Ride on,

        • Surfskates are super fun and turny but again not always the best for commuting – unless you put a surf truck on a larger deck, I run Carver CX trucks on my Loaded Poke and I can pump for miles on that thing. A regular cruiser will definitely be responsive and turny enough to avoid cracks and pebbles. But if you’re really into surf carving & pumping, you may actually enjoy riding the Slide to school, just make sure you pack an extra shirt as you’ll be sweating!

  • Hay Jesse,
    Thanks for the great article. It was very helpful. But I had a few questions to help narrow it down. I am a beginner and I have some experience surfing and I skim board. I would be using it in my driveway for practice and at my cottage during the summer. I am 14 and I am 5’10”.

    • Hey Declan, if you’re a surfer and a skimboarder you may want to check out the Swelltech (see my post here), it’s the closest to surfing and really great for driveway slashing and radical cutbacks surf-style pumping. I typically don’t recommend this board for non-surfers because it’s very unstable, loose and turny, but if you’re surfer – and on top of that a skimboarder – it’s probably worth checking it out. Just make sure to wear knee/wrist pads while you’re learning.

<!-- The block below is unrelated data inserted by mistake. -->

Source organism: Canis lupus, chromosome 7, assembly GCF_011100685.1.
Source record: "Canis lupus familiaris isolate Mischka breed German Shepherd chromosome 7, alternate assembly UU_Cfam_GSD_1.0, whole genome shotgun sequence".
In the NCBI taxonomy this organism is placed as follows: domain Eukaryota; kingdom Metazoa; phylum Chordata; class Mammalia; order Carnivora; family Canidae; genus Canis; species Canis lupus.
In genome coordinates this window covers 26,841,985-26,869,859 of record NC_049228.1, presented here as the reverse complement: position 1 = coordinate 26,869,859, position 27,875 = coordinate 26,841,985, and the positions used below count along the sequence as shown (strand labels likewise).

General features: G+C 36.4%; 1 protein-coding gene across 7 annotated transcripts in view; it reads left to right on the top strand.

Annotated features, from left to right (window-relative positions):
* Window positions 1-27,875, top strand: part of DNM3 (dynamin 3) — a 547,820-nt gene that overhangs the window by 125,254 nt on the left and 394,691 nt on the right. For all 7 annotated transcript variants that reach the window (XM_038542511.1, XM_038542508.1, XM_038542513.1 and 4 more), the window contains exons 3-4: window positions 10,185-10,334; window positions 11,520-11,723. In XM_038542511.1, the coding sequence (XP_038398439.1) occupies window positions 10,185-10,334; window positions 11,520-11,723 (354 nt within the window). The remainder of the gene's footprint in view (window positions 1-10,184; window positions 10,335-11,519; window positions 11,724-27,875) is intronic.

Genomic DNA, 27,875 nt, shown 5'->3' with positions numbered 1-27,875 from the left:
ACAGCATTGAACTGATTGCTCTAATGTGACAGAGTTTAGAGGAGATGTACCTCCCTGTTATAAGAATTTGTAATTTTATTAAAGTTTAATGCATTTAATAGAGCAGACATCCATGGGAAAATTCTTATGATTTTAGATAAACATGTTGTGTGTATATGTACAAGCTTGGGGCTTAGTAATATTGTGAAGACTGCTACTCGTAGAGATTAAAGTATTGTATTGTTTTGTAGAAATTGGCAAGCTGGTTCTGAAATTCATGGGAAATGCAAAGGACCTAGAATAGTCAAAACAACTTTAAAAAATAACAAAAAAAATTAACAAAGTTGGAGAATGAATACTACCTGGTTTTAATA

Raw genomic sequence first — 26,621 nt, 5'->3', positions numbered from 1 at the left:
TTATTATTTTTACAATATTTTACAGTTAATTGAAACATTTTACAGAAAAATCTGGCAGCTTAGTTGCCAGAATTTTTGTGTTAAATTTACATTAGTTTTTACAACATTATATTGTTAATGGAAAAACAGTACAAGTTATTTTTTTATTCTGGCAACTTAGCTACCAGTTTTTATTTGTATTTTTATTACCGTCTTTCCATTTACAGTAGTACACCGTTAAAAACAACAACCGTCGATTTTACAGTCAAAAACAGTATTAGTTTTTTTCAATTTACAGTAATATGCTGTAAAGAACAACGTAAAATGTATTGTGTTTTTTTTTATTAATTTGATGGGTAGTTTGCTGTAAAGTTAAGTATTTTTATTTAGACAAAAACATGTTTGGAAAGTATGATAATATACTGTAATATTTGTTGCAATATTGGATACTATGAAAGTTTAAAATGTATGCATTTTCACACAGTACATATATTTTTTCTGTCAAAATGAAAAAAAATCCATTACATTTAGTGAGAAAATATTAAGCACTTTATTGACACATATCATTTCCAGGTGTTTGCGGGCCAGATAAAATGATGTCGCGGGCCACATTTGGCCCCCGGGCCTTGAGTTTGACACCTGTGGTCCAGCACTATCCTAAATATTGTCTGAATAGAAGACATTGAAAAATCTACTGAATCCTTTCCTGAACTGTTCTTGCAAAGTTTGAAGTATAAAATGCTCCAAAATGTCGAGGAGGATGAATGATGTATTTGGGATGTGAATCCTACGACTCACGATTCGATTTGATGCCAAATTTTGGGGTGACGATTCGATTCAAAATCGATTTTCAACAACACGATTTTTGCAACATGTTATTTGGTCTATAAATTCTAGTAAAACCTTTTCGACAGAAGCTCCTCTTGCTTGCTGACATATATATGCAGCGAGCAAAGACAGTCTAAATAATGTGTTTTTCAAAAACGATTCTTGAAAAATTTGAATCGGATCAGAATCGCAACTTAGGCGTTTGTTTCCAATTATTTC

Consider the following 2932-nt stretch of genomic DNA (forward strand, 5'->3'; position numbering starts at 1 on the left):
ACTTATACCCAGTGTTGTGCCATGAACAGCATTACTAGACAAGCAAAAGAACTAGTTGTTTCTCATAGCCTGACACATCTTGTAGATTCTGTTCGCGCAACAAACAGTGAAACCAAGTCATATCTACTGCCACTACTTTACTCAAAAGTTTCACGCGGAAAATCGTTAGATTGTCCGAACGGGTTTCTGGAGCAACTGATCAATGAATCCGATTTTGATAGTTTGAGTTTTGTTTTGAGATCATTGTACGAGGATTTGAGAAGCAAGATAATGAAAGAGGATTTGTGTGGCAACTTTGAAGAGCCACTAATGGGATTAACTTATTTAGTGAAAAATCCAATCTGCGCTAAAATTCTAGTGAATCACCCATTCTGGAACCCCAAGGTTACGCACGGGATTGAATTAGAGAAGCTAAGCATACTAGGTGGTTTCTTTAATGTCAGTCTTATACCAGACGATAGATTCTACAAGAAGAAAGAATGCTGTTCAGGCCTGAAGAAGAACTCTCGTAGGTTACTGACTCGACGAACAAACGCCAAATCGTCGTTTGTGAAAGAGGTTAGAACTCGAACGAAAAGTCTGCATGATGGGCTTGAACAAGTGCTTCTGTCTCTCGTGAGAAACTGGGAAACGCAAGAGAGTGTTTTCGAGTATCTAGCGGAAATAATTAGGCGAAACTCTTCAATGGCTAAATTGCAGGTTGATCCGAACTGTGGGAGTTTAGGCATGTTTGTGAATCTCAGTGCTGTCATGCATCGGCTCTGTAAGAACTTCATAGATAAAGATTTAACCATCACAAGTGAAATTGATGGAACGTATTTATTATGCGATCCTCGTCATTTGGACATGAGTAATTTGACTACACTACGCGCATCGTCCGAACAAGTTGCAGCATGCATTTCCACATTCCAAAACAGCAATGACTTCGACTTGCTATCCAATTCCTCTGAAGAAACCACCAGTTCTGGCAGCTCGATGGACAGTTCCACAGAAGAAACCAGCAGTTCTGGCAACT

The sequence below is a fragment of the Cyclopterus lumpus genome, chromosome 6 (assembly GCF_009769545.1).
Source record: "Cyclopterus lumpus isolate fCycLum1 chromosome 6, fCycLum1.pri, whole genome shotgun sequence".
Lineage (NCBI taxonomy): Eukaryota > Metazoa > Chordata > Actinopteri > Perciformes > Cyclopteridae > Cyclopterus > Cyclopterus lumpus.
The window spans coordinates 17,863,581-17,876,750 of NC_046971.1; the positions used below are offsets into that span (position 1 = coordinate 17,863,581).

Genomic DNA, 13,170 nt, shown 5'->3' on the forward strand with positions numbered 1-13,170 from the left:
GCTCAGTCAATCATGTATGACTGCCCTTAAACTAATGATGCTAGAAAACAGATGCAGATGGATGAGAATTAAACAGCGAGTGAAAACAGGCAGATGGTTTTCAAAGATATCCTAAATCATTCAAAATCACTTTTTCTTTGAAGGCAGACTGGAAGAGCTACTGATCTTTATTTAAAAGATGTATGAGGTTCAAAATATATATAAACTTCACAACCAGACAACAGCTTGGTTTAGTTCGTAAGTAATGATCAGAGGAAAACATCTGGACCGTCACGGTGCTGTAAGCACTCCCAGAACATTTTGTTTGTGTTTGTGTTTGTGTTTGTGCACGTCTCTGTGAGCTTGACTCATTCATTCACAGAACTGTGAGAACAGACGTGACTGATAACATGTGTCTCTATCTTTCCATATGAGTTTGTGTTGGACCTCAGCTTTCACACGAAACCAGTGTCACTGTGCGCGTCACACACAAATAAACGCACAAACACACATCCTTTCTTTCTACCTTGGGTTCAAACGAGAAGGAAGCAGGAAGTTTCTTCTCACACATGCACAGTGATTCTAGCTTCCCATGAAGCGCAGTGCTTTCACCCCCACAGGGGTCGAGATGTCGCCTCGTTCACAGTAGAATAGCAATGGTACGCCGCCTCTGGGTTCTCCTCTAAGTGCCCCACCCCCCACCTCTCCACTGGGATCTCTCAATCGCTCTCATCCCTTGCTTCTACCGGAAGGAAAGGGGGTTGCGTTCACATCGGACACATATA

Check out this video I made.
      PS: the Slide is also cool for pumping and carving but IMO it’s nowhere as close to surfing as the Swelltech.

      • Thanks for the help. But are there any surfskate boards that are like Swelltech but a little less expensive?

        • Hey again Declan, yeah the Swelltech is quite pricey, and so are the Carvers. The most affordable (quality) brands I know of are Slide and Flow. Flow comes in at under $150 but is made by the same company that makes DB Longboards so it’s good quality even though the truck is perhaps not as evolved as Slide. I find the Flow Wedge pretty surfy, not like the Swelltech but it provides some pretty nice surf carving – I ride it a lot. Check out my post here and my video here.
          Ride on!

  • Hi!
    Great article and thanks for making the surfskate world a little bit more narrowed for those we want to start on it!

    I’ve been looking for a slide surfskate for a while and slide picked up my attention since a while for the affordability and home brand.